Pine tree, bark loss, and squirrels

Asked February 4, 2019, 8:53 AM EST


We live on Oak Str. Our very large pine has had 8 lower and larger branches that have had their underbellies scraped clean by our squirrels--we think. When I've researched online, it said flashing was an option unless nearby trees provide direct access, which we have. We use Bear's Tree Service. We have a black walnut next to it, so I'm concerned that if we lose the pine, the squirrels might go after the black walnut. Thank you.

Cass County North Dakota

4 Responses

Good afternoon,

I've seen squirrels strip bark from many deciduous trees (mostly maples and lindens), but I don't know that I've seen them take the bark from black walnut. I'm not saying they can't or won't do that, just that I've never seen it happen.

In reading your narrative above, I'm not really sure what your question is. Can you please state it more directly? Thanks.

Best regards,

Sorry for the lack of clarity. Here's what I want to know. We love our pine and our black walnut.
1. Is it probable we will lose the pine tree since some of the pine's branches' under bellies are bark-less?
2. Is there anything we can do to save it now or in the spring?
3, Do I need to do anything to protect the black walnut?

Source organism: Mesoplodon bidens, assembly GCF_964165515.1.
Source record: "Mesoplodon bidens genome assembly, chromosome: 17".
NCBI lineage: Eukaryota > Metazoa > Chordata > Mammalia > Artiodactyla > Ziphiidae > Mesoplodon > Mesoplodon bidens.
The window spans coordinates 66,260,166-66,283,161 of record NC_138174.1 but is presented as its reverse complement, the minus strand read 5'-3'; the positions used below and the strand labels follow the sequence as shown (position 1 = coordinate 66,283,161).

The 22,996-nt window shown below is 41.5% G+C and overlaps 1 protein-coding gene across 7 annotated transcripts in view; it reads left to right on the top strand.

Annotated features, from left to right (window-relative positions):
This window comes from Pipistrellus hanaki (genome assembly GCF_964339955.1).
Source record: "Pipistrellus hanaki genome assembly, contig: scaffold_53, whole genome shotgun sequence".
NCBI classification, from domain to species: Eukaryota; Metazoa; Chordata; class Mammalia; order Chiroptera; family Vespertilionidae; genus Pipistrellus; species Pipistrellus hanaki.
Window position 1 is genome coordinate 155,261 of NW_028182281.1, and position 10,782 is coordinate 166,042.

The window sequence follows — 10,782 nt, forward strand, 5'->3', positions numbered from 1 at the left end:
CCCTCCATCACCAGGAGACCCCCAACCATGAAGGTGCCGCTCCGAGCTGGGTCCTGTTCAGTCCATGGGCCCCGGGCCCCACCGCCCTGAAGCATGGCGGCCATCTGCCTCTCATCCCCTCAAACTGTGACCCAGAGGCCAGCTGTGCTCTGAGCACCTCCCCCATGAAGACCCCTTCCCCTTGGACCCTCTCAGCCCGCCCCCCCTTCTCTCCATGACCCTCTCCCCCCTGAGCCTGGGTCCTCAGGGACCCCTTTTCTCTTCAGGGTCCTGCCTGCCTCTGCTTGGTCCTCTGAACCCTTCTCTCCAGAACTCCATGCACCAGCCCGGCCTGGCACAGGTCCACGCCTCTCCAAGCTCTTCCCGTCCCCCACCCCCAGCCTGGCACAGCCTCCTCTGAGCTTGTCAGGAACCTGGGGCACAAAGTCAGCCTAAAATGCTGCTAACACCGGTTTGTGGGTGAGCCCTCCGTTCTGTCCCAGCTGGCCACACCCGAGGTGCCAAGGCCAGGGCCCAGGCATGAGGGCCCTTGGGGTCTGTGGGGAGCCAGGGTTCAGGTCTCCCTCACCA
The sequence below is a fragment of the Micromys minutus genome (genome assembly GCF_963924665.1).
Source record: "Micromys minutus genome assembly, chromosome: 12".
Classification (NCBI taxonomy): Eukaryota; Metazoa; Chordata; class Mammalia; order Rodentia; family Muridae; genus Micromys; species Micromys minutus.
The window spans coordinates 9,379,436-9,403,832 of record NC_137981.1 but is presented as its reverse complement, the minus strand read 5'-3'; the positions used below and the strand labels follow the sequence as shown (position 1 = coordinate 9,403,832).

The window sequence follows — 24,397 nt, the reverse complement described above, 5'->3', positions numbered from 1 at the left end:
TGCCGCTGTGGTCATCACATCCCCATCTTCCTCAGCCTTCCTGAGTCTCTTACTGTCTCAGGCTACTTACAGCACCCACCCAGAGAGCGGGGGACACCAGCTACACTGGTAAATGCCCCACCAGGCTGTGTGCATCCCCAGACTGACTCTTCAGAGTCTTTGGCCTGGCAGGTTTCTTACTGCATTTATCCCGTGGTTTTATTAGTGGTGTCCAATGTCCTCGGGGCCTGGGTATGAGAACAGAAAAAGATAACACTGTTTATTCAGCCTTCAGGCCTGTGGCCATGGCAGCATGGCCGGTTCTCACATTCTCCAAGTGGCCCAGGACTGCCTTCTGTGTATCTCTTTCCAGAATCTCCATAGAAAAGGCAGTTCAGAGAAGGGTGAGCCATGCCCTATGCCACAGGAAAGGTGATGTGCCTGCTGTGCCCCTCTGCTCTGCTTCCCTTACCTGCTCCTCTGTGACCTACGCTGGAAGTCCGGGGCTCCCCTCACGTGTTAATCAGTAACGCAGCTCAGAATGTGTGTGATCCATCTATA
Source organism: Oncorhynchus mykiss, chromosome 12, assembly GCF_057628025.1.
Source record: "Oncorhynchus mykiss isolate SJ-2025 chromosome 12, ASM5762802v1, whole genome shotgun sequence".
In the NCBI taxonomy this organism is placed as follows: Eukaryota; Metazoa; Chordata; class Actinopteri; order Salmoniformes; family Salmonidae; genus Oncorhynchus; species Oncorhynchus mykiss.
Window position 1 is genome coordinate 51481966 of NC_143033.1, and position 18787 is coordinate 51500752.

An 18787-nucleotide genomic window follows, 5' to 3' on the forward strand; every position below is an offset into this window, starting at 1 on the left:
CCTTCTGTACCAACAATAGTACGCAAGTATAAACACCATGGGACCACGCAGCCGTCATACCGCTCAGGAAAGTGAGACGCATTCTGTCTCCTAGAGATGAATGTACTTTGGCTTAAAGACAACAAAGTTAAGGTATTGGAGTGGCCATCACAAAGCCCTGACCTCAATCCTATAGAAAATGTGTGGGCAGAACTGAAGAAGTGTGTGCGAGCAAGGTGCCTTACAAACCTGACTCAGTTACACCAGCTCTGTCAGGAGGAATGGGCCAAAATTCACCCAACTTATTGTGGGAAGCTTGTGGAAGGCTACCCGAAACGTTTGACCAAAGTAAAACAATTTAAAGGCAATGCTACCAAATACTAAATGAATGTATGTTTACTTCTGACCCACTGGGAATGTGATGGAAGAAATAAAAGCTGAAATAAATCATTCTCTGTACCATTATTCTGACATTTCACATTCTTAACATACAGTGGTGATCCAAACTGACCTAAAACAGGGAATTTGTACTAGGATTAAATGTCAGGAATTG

We've tried to catch and release the squirrels, but there are so many. Thank you.

Good morning,

Thanks for the clarification.

Regarding the pine branches, it really depends on the extent of the damage. If a branch or stem loses bark from more than (about) half the circumference, that branch or stem is likely to die. Maybe not right away, but within a couple of years. If it loses between a third and a half, chances of dying are about 50-50. If less than one-third of the bark has been removed, then that branch or stem is likely to recover.

If a tree loses less than about one-fourth of its branches/needles, it'll be fine. It won't even be stressed. As it loses addition foliage, though it will become more and more stressed. So, it really depends on how much of the tree crown will be lost.

Unfortunately, there's really nothing you can do other than try to prevent additional damage. Painting the wounded branches with pruning paint won't help, and might even cause additional harm. About all you can do is wait and see.

Regarding the black walnut, I don't know that I've ever seen squirrels cause damage to that type of tree. Regardless, I really don't know what you could do. I believe that the squirrels are stripping bark in order to get food or nutrients that they can't find elsewhere. If you fed them some other food, that might take pressure off of the trees. But that's just a guess on my part.

I wish I could give you a clearer answer. Best wishes with your trees,

Thank you. This really helps us plan for the health of the trees.